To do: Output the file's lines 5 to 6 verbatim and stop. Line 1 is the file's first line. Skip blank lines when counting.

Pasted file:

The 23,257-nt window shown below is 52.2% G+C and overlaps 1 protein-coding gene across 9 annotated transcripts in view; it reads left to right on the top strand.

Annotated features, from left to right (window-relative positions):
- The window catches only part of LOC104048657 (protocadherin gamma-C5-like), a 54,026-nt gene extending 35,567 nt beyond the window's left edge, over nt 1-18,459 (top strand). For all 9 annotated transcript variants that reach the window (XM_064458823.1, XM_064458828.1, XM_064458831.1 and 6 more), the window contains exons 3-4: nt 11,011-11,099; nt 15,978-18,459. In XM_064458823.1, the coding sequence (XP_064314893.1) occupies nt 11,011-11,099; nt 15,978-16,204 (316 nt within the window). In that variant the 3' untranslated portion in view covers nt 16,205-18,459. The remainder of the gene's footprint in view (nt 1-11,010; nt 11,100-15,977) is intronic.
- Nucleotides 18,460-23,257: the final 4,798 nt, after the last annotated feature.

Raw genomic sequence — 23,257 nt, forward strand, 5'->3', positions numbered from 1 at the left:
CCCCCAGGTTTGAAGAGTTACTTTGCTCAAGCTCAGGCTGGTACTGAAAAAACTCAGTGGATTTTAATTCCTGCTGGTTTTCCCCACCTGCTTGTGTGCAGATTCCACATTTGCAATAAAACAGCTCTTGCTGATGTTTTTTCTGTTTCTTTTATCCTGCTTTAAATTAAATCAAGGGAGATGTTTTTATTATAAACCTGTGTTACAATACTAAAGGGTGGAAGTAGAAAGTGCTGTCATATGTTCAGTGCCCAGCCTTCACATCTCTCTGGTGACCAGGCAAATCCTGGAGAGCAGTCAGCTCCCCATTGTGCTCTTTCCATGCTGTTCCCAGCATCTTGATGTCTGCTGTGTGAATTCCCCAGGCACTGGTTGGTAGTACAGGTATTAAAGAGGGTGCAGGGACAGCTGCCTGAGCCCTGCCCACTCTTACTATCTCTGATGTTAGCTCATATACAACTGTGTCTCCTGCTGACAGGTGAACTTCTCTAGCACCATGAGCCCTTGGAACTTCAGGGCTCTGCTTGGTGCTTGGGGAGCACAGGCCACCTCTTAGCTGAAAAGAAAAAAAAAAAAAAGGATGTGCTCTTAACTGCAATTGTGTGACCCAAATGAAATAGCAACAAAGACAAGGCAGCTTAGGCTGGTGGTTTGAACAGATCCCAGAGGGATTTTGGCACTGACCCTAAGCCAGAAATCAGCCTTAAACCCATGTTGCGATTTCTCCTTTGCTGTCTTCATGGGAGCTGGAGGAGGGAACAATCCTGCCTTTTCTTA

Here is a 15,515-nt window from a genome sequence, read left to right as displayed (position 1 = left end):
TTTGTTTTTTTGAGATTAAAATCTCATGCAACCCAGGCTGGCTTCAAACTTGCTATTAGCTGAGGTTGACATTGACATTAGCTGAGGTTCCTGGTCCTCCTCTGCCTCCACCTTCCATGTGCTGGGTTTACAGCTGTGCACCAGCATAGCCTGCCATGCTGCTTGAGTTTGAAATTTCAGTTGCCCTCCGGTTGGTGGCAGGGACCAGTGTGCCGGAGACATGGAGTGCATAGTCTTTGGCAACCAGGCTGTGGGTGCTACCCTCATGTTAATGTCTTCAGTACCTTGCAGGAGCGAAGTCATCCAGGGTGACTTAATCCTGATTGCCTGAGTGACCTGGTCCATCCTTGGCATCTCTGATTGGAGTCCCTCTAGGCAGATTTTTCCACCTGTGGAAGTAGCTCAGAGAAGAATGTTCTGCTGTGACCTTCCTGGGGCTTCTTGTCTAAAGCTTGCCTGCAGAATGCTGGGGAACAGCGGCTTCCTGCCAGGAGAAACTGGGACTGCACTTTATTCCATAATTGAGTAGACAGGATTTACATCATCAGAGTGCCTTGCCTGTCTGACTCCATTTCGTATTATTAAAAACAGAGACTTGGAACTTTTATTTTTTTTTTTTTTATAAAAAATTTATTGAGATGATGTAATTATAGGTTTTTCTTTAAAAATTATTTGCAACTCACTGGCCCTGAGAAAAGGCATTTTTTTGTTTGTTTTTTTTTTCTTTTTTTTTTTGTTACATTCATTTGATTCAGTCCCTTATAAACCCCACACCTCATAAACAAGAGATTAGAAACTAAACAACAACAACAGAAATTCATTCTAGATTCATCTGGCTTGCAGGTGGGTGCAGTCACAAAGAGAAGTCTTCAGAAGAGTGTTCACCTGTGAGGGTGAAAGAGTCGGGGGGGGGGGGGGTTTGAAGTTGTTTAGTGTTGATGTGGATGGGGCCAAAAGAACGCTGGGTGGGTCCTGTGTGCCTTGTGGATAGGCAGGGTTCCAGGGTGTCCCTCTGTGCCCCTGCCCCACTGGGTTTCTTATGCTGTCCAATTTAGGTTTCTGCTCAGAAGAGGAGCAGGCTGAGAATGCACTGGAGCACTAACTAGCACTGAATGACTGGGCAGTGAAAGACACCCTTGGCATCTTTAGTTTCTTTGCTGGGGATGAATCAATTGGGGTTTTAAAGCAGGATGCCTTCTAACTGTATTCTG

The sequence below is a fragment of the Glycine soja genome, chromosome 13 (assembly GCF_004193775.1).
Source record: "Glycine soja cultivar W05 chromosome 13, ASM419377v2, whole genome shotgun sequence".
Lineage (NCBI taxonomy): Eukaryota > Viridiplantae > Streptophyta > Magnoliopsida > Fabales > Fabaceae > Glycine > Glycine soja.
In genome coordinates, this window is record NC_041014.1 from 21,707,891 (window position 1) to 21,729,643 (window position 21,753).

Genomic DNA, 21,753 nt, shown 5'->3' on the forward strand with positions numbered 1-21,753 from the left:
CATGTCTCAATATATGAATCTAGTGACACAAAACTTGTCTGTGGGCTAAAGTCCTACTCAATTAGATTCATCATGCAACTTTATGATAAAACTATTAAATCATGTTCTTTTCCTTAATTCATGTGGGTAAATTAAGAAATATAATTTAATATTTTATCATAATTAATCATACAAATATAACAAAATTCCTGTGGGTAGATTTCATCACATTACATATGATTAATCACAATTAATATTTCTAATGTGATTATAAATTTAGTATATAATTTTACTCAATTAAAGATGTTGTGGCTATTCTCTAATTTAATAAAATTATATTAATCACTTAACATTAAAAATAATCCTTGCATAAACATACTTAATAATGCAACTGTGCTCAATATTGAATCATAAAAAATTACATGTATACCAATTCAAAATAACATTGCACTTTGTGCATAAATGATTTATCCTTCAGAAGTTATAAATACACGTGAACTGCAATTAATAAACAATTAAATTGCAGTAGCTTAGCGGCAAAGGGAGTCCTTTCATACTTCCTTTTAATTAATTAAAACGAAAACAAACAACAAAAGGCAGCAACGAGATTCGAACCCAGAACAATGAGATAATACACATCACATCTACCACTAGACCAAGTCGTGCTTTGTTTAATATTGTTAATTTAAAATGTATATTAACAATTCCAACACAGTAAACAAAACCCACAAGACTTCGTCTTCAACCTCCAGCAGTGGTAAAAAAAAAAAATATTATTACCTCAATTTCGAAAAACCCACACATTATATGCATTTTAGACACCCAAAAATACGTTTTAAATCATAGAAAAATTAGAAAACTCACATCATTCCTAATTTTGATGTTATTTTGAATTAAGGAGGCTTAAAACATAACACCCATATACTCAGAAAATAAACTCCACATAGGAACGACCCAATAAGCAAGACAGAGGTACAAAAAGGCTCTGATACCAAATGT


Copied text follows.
Raw genomic sequence — 23,257 nt, forward strand, 5'->3', positions numbered from 1 at the left:
CCCCCAGGTTTGAAGAGTTACTTTGCTCAAGCTCAGGCTGGTACTGAAAAAACTCAGTGGATTTTAATTCCTGCTGGTTTTCCCCACCTGCTTGTGTGCAGATTCCACATTTGCAATAAAACAGCTCTTGCTGATGTTTTTTCTGTTTCTTTTATCCTGCTTTAAATTAAATCAAGGGAGATGTTTTTATTATAAACCTGTGTTACAATACTAAAGGGTGGAAGTAGAAAGTGCTGTCATATGTTCAGTGCCCAGCCTTCACATCTCTCTGGTGACCAGGCAAATCCTGGAGAGCAGTCAGCTCCCCATTGTGCTCTTTCCATGCTGTTCCCAGCATCTTGATGTCTGCTGTGTGAATTCCCCAGGCACTGGTTGGTAGTACAGGTATTAAAGAGGGTGCAGGGACAGCTGCCTGAGCCCTGCCCACTCTTACTATCTCTGATGTTAGCTCATATACAACTGTGTCTCCTGCTGACAGGTGAACTTCTCTAGCACCATGAGCCCTTGGAACTTCAGGGCTCTGCTTGGTGCTTGGGGAGCACAGGCCACCTCTTAGCTGAAAAGAAAAAAAAAAAAAAGGATGTGCTCTTAACTGCAATTGTGTGACCCAAATGAAATAGCAACAAAGACAAGGCAGCTTAGGCTGGTGGTTTGAACAGATCCCAGAGGGATTTTGGCACTGACCCTAAGCCAGAAATCAGCCTTAAACCCATGTTGCGATTTCTCCTTTGCTGTCTTCATGGGAGCTGGAGGAGGGAACAATCCTGCCTTTTCTTA